In the case of Haiti, they've received a bit more support from their FA, but it has come in the form of spending six months a year in Ohio training for the tournament away from their families and friends. They have no salary for the players, none for the coaches, and only the barest of necessities with which to train. From a New York Times article on the situation comes this revealing anecdote:

"When the soles of one player's cleats fell apart during a practice in the summer of 2013, she could not continue because there were no spare shoes"

And certainly, there is something to be said for the fact that the economy of Haiti is such that we couldn't expect much support to be given to a football squad. But it seems, again, as if there is a vast discrepancy between the men's and women's sides. Again, from the New York Times:

In Haiti, the women's national team is largely ignored and unappreciated. Women's soccer still carries a social stigma there and can be viewed as unfeminine. Sometimes men and boys prevent women and girls even from training, the president of the soccer federation said.

Kencia Marseille, 33, the team captain, said that her mother spanked her with a belt when she caught her playing as a girl. Today, some mothers still want their daughters home, to study, to help provide for siblings, to restore the bonds of family.

"The Haitian people don't believe in us," said goalkeeper Geralda Saintilus, 28. "They say we're not good enough. We'll try to prove them wrong."

"The Haitian people don't believe in us." That's heartbreaking. Women performing at the absolute peak of their ability and getting no support where their male counterparts would be celebrated. That's one of the best parts of the World Cup: countries getting behind underdog teams who have no right performing above their heads.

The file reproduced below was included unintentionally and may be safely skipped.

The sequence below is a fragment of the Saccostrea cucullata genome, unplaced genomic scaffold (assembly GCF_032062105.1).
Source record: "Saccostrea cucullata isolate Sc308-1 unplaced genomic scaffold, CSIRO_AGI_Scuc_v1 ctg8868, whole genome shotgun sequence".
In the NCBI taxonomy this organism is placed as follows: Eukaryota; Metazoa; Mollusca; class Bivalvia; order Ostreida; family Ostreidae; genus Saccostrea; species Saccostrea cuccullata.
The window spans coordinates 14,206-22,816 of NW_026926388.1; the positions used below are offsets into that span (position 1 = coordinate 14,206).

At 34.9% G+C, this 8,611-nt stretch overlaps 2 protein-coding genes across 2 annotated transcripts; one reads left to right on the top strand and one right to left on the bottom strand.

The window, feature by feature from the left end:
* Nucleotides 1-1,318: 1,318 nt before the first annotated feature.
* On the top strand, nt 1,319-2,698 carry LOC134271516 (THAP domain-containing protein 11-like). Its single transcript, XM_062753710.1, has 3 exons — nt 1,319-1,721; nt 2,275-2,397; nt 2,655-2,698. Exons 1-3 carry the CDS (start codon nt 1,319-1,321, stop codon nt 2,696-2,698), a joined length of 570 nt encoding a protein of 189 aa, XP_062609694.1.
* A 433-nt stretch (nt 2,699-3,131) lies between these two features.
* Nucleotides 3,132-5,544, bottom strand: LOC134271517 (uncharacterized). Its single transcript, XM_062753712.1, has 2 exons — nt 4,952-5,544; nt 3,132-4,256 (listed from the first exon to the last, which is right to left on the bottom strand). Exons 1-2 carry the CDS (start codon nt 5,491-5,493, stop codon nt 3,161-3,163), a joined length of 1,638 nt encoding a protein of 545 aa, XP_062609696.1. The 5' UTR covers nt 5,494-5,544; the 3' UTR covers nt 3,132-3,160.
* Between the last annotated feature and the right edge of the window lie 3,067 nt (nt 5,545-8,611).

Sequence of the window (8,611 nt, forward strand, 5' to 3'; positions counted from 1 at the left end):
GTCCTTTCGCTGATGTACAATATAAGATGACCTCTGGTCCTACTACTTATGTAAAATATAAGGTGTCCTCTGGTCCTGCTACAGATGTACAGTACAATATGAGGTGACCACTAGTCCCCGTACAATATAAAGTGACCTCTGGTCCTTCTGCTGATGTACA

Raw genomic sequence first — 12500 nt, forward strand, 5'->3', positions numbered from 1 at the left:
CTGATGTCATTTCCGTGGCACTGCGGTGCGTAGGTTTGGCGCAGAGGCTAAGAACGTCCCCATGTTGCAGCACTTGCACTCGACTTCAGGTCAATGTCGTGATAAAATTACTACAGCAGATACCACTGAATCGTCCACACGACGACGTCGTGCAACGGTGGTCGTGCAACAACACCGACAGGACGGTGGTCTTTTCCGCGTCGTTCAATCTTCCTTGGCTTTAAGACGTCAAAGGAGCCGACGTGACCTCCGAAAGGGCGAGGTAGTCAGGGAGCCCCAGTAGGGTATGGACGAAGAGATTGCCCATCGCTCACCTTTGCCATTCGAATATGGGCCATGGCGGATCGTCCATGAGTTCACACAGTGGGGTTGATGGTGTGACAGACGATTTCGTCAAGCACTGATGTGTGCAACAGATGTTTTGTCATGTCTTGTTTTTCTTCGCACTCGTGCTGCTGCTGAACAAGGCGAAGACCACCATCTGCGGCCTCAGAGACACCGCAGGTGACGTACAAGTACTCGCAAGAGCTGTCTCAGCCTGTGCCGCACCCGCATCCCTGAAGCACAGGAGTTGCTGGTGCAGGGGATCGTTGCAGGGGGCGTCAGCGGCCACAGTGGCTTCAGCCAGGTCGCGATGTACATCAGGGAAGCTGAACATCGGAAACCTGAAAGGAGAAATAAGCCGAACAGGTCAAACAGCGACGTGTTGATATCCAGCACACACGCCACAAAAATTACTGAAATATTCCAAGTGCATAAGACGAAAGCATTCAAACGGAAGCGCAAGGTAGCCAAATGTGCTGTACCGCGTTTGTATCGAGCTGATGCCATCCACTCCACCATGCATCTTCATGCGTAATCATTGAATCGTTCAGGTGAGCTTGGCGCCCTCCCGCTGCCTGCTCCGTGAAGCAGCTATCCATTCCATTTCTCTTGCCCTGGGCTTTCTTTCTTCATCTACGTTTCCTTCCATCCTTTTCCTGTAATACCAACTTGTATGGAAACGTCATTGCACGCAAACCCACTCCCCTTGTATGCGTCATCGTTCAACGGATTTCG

And why the double standard? It's hard to find any reason except "it's women playing, and not men." The standard of football in the Women's World Cup is extraordinary (I honestly prefer watching it to the men's version). The passion that we love so much about the World Cup is there, and it's perhaps even amplified by the chance to see these world-class players when we don't normally have that opportunity. It's pretty well acknowledged that men's club football is better than international football, but the same isn't as true on the women's side of things. The same league structure doesn't exist to support women's football as it does for men (another topic for another time), and that means that the best game is to be seen at the international level, in the World Cup and the Olympics.

There is literally no reason why the women's game should not be handled in the same way that the men's game is. And the best place to begin trying to shift the world's perspective on the issue is in the World Cup. Unfortunately, it is at that level that the inequities between the two games have become most apparent. FIFA needs to take a stand and lead by example on this issue (though knowing FIFA, I suspect they won't) and we as fans need to demand equality in the sport. It's time to stop treating women in football (hell, women anywhere) as second-class citizens. If we truly value what makes this sport so special, namely the fact that it can be played and enjoyed by anyone at any level, we need to make sure that it is indeed as special as we imagine it to be.